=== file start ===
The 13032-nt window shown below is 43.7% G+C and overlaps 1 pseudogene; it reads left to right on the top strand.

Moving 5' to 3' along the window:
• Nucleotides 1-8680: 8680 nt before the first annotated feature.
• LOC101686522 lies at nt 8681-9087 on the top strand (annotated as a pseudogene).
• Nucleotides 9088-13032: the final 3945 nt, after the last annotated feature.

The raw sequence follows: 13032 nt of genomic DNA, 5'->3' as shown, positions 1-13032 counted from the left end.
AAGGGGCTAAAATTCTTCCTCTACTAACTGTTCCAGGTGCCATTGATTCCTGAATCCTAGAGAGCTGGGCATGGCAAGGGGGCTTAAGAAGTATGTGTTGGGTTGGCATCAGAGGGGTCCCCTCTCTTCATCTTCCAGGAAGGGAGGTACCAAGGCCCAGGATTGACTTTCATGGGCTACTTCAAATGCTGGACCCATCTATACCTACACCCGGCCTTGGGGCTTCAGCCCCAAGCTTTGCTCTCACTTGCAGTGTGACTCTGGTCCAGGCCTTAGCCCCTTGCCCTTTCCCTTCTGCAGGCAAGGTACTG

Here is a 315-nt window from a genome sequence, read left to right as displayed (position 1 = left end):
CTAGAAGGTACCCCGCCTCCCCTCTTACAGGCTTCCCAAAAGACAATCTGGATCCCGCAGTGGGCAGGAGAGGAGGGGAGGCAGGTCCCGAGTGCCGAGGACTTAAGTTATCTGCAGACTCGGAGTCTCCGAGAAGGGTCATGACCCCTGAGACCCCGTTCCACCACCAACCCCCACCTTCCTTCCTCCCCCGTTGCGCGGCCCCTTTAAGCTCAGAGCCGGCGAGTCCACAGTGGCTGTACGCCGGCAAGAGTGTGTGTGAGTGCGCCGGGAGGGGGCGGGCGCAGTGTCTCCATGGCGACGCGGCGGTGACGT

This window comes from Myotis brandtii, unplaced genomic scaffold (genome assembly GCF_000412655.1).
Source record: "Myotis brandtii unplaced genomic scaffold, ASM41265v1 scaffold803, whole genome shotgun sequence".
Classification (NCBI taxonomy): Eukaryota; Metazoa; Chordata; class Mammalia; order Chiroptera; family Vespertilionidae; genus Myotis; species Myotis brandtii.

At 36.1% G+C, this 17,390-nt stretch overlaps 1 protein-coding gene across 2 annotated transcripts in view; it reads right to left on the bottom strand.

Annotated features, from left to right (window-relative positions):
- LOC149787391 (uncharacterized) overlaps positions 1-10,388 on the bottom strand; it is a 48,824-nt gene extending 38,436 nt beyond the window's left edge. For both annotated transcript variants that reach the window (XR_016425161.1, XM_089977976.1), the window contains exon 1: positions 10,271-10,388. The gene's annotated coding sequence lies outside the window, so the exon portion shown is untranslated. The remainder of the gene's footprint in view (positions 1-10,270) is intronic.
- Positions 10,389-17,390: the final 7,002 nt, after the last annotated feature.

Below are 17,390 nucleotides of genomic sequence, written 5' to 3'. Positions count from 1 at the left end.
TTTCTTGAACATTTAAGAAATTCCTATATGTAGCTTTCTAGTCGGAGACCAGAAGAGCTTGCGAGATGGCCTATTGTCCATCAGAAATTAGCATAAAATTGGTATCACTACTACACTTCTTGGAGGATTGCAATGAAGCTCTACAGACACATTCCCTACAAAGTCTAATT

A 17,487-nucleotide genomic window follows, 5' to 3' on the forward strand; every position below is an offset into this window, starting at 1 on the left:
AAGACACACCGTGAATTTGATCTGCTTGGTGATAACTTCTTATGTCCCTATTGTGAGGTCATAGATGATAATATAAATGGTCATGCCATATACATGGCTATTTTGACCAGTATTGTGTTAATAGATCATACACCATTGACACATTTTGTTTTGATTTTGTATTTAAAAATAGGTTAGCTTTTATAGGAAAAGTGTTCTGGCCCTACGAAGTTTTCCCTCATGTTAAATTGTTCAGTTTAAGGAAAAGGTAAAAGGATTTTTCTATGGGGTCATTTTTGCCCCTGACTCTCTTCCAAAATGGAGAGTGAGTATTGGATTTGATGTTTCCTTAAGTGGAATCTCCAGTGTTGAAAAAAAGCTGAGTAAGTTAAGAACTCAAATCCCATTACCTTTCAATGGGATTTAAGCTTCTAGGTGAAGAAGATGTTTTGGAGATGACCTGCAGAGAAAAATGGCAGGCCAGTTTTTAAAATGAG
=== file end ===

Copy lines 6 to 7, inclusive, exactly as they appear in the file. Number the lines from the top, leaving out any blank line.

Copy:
The raw sequence follows: 13032 nt of genomic DNA, 5'->3' as shown, positions 1-13032 counted from the left end.
AAGGGGCTAAAATTCTTCCTCTACTAACTGTTCCAGGTGCCATTGATTCCTGAATCCTAGAGAGCTGGGCATGGCAAGGGGGCTTAAGAAGTATGTGTTGGGTTGGCATCAGAGGGGTCCCCTCTCTTCATCTTCCAGGAAGGGAGGTACCAAGGCCCAGGATTGACTTTCATGGGCTACTTCAAATGCTGGACCCATCTATACCTACACCCGGCCTTGGGGCTTCAGCCCCAAGCTTTGCTCTCACTTGCAGTGTGACTCTGGTCCAGGCCTTAGCCCCTTGCCCTTTCCCTTCTGCAGGCAAGGTACTG